Vietnam War: August 5, 1964, through May 7, 1975 Cold War (Peace time)
Using the Arts & Community to Save Veteran Lives is a very important theme for me. I am very bothered by the number of Vets who commit suicide.
I have been painting in oils for over fifty years in a realistic style. I want to use my artistic skills show other vets there is hope. When I got out of the Army in 1972, no one would hire a vet, especially not a Vietnam vet. I went for 14 months of trying to get a job with the federal government. Week after week, I applied for work and when the employer saw that I was a vet, they spun me around and sent me on my way. No vets need apply! Every vet was portrayed by the media as a murder, psychopath, or druggie.
We lost the war. America doesn't like losers. My self image sunk lower and lower. Social conditions made me feel worthless. Yes I considered the big S-----. Fortunately I had people around me to help me get through the period of darkness. For several years I never told anyone I was a vet, never wore a vet cap, and never talked about the experience, never enrolled for Veterans Affairs benefits, never associated with veteran groups like the American Legion. I tried to cover it over like it never happened.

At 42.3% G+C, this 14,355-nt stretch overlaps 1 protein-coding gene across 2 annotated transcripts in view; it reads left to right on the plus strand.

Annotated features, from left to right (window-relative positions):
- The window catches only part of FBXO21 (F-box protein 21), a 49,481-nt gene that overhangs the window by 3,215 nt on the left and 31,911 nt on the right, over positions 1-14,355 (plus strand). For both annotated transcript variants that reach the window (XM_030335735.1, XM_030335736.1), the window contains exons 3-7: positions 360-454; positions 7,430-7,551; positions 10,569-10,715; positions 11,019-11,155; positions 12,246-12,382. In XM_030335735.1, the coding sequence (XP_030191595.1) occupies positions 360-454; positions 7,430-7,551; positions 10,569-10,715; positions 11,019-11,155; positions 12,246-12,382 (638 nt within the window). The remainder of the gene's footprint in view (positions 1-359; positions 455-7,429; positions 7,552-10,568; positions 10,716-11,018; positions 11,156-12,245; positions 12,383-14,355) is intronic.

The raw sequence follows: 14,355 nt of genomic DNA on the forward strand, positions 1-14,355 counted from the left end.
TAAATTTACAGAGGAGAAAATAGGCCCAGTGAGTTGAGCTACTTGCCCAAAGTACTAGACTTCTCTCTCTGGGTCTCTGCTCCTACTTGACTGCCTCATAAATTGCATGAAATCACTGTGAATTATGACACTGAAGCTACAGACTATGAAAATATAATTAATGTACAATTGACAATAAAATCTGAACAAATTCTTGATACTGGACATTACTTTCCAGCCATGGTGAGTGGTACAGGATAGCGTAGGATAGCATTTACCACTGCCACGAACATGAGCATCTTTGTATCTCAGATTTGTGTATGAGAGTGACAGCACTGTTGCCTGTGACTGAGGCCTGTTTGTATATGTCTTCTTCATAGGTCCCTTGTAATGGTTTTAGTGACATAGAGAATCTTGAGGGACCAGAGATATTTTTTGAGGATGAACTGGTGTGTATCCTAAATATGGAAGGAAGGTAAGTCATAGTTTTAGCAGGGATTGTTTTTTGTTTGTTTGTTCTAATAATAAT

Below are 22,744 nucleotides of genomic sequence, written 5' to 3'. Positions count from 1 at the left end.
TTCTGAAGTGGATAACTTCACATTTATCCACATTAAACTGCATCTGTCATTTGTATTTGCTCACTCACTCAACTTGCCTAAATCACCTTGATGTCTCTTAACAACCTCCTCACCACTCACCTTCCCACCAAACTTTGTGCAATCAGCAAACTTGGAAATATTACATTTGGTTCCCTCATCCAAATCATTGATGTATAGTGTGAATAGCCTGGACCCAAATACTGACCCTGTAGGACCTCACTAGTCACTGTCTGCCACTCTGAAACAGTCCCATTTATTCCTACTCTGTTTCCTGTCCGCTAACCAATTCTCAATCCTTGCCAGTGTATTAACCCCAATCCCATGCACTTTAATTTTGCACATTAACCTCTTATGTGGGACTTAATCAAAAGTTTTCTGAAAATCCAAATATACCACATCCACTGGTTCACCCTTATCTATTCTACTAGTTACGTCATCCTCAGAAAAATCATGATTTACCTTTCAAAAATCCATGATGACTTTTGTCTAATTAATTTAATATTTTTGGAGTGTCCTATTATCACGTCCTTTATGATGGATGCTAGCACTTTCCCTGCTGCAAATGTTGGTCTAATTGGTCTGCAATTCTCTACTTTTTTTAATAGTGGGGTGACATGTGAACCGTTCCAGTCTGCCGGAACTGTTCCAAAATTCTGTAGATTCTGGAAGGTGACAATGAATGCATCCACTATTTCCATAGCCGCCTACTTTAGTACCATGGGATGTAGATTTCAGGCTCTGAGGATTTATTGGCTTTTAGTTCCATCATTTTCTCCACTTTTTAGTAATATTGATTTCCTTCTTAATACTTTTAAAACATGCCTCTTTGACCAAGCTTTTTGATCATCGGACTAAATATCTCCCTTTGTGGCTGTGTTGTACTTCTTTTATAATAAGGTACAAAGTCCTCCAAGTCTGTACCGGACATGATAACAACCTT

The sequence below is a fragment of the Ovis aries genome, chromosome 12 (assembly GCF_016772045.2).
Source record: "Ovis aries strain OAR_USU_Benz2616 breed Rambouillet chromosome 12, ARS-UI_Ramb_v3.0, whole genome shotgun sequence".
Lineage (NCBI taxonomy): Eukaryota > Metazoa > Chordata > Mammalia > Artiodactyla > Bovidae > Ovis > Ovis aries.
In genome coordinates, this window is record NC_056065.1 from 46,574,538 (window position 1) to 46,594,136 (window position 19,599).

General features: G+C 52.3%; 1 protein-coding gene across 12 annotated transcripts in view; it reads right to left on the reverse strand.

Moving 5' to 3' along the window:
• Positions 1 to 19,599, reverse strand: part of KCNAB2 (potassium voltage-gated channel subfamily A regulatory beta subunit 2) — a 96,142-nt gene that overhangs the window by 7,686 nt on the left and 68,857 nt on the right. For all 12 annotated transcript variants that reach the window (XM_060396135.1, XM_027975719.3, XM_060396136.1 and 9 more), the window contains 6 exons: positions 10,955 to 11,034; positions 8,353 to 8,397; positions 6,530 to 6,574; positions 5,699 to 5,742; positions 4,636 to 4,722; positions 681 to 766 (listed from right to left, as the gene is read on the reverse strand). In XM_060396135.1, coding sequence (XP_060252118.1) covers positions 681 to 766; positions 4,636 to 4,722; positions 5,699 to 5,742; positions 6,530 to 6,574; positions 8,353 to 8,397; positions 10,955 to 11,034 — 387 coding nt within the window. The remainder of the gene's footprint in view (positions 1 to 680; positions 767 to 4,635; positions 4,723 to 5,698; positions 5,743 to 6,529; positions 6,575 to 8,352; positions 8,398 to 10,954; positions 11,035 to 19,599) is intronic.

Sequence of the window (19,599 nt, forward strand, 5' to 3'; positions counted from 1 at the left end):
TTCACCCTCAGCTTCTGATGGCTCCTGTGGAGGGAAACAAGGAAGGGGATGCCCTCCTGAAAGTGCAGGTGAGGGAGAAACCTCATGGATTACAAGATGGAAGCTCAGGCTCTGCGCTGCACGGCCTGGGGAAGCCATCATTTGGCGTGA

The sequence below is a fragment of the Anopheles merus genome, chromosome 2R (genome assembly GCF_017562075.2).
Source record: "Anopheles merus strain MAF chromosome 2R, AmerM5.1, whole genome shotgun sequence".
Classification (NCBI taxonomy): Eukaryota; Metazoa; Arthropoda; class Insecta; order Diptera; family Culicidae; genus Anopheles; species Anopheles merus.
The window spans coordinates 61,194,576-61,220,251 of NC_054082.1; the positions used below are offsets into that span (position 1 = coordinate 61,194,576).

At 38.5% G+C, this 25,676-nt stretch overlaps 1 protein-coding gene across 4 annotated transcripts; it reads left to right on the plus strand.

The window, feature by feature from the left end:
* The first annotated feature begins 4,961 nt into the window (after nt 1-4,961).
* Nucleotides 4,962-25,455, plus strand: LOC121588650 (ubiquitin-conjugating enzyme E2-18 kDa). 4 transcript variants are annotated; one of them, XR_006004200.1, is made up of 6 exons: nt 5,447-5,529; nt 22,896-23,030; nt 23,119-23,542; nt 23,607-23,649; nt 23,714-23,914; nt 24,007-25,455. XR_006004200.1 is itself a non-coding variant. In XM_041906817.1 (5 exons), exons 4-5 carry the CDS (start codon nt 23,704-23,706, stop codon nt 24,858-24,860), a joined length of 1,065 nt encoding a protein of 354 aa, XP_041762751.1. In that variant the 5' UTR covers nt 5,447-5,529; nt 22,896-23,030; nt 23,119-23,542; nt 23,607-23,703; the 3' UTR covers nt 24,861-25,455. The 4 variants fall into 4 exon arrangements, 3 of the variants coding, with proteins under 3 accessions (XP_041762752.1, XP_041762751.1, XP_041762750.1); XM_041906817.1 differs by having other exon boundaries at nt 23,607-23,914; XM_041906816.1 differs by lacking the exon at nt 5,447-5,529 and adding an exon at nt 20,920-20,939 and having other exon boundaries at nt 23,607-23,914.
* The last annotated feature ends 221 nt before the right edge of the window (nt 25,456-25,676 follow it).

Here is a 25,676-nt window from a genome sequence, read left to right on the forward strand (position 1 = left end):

In 2007, I survived a heart attack which was a real life changing event. All of a sudden I had to quit my job. The medical cost were way out of control and beyond my means. Then an Air Force vet told me about his agent orange experiences and the new VA clinic at Ft Detrick MD. He was upbeat and positive and convinced me to give it a try. I did and it made all the difference. I met other vets who were carrying the same baggage. One was an 98 year old, African American who served in a segregated unit in WWII in Europe. He and I became good friends and he is the subject on one of my portraits. Gradually I started opening up and realizing each vet has a story to tell.
So now I am 75. I paint every day and do 5 or 6 portraits per year as well as some art directed at healing the hidden darkness within.